# Introduction to Pinholes

Pinhole cameras let light converge into a tiny hole (a pinhole!) and then diverge on the other side onto an image plane. In old cameras, this plane was the film. In digital cameras, it's a little more complicated, but the premise remains the same. This allows us to create this lovely diagram that forms the core of our vision systems:

Real WorldCameraf(not to scale)py  

# Interpreting the Triangles

Ok, so what the heck does that mean? This is a vertical side-view of a camera, where the intersection of the two dashed lines is the pinhole of the camera. The section of the horizontal dashed line on the camera's side (labelled as f) is the distance between the pinhole and the image plane.

The image plane's height is marked as py, indicating pixel y-axis length, and it represents a single column of pixels in the captured images.

This diagram doesn't have to be a vertical side-view, though; we can simply rename the py line to px and it is now a horizontal side-view, where the px line represents a single row of pixels in the captured image.

# Applications of the Triangles

These triangles allow us to approximate the location of a target, provided that we can detect it with computer vision, and that we have some knowns about it. Let's draw in a few more things on the diagram:

Real WorldCameraf(not to scale)pytargethdtarget(in image)ph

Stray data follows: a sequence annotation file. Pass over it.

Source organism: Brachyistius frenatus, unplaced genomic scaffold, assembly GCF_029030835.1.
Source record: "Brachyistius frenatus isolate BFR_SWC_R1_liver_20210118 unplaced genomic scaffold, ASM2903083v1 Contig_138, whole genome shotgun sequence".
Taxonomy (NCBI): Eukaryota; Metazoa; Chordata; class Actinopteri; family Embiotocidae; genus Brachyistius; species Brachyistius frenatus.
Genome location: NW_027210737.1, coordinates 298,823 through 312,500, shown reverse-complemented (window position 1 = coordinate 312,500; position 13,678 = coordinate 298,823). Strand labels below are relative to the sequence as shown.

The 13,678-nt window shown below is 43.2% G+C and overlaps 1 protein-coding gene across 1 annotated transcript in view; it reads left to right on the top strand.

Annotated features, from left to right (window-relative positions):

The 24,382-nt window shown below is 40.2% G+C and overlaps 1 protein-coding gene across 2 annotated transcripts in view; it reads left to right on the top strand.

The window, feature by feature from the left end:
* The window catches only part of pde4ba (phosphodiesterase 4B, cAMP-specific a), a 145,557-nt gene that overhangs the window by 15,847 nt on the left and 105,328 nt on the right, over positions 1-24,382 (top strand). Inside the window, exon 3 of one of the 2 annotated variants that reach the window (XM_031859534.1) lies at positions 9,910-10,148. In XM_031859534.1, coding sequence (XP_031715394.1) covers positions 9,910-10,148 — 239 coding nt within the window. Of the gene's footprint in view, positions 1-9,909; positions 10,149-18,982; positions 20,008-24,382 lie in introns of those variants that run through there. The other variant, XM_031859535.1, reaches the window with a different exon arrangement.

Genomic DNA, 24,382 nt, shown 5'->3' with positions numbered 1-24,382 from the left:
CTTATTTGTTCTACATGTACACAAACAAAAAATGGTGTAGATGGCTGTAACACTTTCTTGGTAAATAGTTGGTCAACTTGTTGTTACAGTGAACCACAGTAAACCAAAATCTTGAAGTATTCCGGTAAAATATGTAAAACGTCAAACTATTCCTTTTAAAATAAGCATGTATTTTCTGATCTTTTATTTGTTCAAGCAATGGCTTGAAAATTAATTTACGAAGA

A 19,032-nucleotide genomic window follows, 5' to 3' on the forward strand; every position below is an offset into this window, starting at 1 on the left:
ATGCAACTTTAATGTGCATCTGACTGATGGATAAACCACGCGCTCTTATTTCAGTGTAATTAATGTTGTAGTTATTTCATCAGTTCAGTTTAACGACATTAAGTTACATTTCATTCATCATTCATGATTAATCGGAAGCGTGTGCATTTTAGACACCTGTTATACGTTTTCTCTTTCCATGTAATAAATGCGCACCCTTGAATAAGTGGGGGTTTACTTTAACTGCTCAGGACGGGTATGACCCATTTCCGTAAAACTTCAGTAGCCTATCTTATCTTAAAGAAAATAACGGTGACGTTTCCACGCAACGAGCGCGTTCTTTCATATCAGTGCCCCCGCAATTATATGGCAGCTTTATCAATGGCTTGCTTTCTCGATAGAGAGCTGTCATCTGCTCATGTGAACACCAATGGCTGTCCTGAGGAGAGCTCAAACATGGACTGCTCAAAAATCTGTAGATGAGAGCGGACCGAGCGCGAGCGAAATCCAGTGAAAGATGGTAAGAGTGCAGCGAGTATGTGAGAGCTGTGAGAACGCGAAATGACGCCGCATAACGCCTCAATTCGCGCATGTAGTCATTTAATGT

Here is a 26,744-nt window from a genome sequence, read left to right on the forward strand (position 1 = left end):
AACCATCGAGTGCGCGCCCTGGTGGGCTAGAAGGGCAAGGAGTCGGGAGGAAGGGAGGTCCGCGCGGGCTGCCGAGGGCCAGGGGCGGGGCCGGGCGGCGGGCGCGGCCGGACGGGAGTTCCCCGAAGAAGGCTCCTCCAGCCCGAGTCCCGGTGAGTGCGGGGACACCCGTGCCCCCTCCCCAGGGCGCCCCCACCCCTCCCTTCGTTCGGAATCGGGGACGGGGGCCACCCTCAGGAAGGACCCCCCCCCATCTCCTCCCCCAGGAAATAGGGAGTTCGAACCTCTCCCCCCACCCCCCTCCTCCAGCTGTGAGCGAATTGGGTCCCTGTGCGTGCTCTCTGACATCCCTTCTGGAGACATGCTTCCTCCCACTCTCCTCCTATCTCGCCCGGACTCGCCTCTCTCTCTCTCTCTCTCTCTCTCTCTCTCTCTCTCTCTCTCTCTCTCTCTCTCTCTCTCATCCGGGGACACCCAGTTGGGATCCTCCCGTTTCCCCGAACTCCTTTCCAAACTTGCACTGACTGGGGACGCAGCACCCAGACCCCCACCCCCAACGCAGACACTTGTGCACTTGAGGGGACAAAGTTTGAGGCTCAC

That was a lot. Let's take it down part by part: the point labelled target is whatever we're targeting, possibly a piece of retroreflective tape on the wall? target (in image) indicates the position of the pixel that shows the target in the camera. You'll notice that it's upside down on the diagram; this is a side-effect of the pinhole structure.

Next, the segment marked h is the height of the target, relative to the camera's height (the distance vertically from the camera to the target). The segment marked d is the distance of the target from the camera laterally. The segment marked ph is the distance, in pixels, from the centre of the image to the pixel that the target appears on in the image.

So how do we use this diagram? Well, we can use the principle of similar triangles to solve for various unknowns: the triangle on the inside of the camera is proportional to that outside the camera. Here's what that looks like in an equation:

\frac{h}{p_h} = \frac{d}{f}

Since p_h and f are known (p_h because it's in the image and f because it's constant and intrinsic to the camera), we can solve for either d or h as long as we know the other one. For a real-world application, if we know that the retroreflective tape is 8 feet off the ground, we can solve for how far away it is from the camera. For example's sake, let's say that it's pixel height is 200 px, and the camera's focal length is 678 px. We can solve for d by cross-multiplying:

\frac{8 \textrm{ft}}{200 \textrm{px}} &= \frac{d}{678 \textrm{px}} \\
\frac{8 \textrm{ft} \times 678 \textrm{px}}{200 \textrm{px}} &= d \\
27.12 \textrm{ft} &= d

It's as easy as that! No complicated trigonometry or linear algebra. Things get quite a bit harder when you don't know either distance or height, or if your target is more complex than a simple piece of retro tape or apriltag that can be represented by a single point.